Female sexuality: Personal matters | The Economist

“UNMASTERED: A Book on Desire, Most Difficult to Tell” runs the risk of being overlooked. With the hubbub surrounding E.L. James’s “Fifty Shades” trilogy (all three volumes topped the bestseller paperback lists in America and Britain this summer) and, more recently, Naomi Wolf’s “Vagina”, it is an unduly difficult time for a book on sexuality, feminism and pornography to stand out.

Yet Katherine Angel, a Cambridge-educated academic now teaching at the University of Warwick, offers in “Unmastered” something very different from Ms Wolf and Ms James. Less polemical than “Vagina” and far more highbrow than the shady trilogy, “Unmastered” is an intriguing literary and cultural study. Similar in form to “A Lover’s Discourse: Fragments” by Roland Barthes, a French cultural theorist, Ms Angel’s book is divided into a series of headed and numbered sections. Beginning with her experiences doing academic work in Cambridge, and looping back to her teenage reminiscences—overhearing a debate about oral sex on the radio, reacting to a boy’s misogynistic comments at school—she charts the differing ways female desire and sexuality can be perceived.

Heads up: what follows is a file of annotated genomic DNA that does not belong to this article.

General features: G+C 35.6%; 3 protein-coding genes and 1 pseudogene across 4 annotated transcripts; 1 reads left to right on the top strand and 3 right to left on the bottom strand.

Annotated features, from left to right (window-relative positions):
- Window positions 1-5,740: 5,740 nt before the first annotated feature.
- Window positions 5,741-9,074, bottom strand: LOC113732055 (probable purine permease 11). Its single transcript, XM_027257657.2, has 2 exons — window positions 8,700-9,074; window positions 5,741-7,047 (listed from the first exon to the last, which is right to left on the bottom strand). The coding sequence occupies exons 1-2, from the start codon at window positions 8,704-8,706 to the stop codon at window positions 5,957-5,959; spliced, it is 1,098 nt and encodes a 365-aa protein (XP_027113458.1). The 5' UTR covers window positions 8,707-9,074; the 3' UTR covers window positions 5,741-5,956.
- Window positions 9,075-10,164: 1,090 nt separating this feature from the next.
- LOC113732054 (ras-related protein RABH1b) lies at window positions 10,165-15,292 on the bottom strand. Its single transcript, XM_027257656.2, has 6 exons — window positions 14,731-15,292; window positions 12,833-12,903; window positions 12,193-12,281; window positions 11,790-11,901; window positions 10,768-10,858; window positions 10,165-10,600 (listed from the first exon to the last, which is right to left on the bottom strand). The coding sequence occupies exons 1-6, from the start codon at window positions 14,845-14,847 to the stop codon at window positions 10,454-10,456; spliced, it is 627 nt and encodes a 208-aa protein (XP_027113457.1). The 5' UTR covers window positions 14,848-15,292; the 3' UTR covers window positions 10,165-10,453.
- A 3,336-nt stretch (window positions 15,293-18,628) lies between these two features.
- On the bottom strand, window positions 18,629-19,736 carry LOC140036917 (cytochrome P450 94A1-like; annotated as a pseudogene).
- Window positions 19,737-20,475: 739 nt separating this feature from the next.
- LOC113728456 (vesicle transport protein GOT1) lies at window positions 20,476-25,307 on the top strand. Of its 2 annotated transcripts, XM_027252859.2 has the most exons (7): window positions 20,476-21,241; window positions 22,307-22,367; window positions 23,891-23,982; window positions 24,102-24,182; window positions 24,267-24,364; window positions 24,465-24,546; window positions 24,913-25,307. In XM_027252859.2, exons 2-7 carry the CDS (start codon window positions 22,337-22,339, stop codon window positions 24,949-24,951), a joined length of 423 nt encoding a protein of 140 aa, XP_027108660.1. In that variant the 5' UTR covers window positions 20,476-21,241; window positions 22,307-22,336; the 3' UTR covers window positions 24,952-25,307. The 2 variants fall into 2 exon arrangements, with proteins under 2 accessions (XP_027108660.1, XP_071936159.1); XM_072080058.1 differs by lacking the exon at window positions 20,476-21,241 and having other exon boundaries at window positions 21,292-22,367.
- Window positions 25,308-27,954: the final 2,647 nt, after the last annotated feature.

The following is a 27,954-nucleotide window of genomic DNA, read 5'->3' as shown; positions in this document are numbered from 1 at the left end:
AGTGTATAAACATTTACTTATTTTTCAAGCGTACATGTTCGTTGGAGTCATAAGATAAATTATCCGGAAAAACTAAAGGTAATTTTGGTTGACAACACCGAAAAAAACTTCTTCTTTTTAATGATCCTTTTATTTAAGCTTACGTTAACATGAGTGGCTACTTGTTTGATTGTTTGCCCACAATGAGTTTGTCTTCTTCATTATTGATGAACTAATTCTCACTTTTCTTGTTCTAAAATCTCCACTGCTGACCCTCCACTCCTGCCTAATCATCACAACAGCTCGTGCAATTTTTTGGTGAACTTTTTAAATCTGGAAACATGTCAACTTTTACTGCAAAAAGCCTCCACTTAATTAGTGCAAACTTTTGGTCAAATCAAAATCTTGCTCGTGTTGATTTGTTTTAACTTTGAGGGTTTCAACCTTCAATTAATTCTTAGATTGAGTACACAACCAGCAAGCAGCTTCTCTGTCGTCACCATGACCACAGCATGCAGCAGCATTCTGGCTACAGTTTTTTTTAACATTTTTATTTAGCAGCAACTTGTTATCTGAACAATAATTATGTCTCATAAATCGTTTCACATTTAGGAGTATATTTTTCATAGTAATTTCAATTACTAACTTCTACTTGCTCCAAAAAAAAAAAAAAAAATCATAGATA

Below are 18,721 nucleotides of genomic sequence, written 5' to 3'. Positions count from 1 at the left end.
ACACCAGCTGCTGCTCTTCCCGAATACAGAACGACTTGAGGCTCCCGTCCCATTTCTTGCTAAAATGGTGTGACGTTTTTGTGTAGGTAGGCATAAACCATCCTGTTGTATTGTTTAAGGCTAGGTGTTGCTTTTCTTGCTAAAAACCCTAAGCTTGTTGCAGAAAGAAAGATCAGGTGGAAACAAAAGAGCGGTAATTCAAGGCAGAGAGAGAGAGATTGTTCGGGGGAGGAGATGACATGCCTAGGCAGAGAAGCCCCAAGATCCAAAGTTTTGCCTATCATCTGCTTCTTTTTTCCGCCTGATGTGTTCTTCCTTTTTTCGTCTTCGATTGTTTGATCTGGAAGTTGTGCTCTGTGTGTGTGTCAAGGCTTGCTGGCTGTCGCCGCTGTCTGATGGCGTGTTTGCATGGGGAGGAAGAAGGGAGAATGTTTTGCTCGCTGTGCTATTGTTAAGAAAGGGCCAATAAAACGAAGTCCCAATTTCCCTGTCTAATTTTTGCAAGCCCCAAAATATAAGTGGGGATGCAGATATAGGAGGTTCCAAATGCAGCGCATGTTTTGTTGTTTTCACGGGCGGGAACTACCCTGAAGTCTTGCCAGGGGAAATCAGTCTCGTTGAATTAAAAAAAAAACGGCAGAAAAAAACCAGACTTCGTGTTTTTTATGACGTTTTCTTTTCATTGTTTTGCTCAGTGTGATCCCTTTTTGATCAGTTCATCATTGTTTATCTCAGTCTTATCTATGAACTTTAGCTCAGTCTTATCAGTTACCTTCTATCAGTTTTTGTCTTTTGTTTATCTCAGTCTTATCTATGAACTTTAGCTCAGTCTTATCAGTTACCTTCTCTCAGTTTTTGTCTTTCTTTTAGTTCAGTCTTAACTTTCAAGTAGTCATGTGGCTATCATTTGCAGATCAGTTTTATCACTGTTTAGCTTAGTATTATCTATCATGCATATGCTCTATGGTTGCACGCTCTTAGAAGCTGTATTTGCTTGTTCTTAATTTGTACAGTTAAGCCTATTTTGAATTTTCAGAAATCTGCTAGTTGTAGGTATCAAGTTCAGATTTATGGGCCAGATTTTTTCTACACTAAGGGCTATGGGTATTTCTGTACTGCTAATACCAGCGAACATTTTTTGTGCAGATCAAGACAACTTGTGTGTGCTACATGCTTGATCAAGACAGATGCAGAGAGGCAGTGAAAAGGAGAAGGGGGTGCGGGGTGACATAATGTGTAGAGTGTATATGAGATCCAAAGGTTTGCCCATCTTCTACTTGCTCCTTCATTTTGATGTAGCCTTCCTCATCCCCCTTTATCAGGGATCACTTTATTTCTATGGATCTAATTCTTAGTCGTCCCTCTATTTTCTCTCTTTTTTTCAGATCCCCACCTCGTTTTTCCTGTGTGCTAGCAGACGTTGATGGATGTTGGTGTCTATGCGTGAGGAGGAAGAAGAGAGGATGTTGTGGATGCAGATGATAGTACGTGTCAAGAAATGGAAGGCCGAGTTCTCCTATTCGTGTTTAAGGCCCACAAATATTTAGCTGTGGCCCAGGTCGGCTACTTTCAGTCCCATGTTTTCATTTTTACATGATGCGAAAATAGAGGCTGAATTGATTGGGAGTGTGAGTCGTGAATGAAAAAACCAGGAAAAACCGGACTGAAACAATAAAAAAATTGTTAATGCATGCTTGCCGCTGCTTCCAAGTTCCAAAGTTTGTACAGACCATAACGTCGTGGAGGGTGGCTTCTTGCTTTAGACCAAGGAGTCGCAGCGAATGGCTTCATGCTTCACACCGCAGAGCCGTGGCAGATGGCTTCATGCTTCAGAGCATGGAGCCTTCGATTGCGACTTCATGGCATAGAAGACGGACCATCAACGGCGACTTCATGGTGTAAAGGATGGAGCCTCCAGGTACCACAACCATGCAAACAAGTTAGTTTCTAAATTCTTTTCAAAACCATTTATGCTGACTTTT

More here:   Female sexuality: Personal matters | The Economist.

One Response to “Female sexuality: Personal matters | The Economist”

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